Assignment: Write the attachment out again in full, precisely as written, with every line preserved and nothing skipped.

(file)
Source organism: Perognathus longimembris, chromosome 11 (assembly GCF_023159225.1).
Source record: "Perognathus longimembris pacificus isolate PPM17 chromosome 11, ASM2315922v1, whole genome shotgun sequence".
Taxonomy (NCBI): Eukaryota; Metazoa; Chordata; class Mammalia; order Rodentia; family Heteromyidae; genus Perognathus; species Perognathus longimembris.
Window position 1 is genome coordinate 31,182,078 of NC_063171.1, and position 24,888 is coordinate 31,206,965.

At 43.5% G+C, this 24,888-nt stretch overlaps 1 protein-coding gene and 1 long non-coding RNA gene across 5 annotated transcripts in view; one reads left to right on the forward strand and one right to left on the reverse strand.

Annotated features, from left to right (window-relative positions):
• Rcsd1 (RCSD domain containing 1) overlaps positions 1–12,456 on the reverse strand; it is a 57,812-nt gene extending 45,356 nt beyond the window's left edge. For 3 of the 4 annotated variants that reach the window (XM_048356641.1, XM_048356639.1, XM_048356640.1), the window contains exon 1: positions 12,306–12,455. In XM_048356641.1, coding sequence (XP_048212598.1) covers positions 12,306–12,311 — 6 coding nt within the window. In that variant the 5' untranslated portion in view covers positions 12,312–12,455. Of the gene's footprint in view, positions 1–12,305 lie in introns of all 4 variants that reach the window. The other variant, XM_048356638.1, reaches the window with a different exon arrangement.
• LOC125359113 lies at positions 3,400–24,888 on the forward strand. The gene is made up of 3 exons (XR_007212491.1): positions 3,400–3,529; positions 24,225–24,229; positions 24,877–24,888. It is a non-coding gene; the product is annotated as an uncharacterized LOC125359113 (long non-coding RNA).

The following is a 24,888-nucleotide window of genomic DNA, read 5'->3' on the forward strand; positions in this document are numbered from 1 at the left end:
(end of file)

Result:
Source organism: Perognathus longimembris, chromosome 11 (assembly GCF_023159225.1).
Source record: "Perognathus longimembris pacificus isolate PPM17 chromosome 11, ASM2315922v1, whole genome shotgun sequence".
Taxonomy (NCBI): Eukaryota; Metazoa; Chordata; class Mammalia; order Rodentia; family Heteromyidae; genus Perognathus; species Perognathus longimembris.
Window position 1 is genome coordinate 31,182,078 of NC_063171.1, and position 24,888 is coordinate 31,206,965.

At 43.5% G+C, this 24,888-nt stretch overlaps 1 protein-coding gene and 1 long non-coding RNA gene across 5 annotated transcripts in view; one reads left to right on the forward strand and one right to left on the reverse strand.

Annotated features, from left to right (window-relative positions):
• Rcsd1 (RCSD domain containing 1) overlaps positions 1–12,456 on the reverse strand; it is a 57,812-nt gene extending 45,356 nt beyond the window's left edge. For 3 of the 4 annotated variants that reach the window (XM_048356641.1, XM_048356639.1, XM_048356640.1), the window contains exon 1: positions 12,306–12,455. In XM_048356641.1, coding sequence (XP_048212598.1) covers positions 12,306–12,311 — 6 coding nt within the window. In that variant the 5' untranslated portion in view covers positions 12,312–12,455. Of the gene's footprint in view, positions 1–12,305 lie in introns of all 4 variants that reach the window. The other variant, XM_048356638.1, reaches the window with a different exon arrangement.
• LOC125359113 lies at positions 3,400–24,888 on the forward strand. The gene is made up of 3 exons (XR_007212491.1): positions 3,400–3,529; positions 24,225–24,229; positions 24,877–24,888. It is a non-coding gene; the product is annotated as an uncharacterized LOC125359113 (long non-coding RNA).

The following is a 24,888-nucleotide window of genomic DNA, read 5'->3' on the forward strand; positions in this document are numbered from 1 at the left end: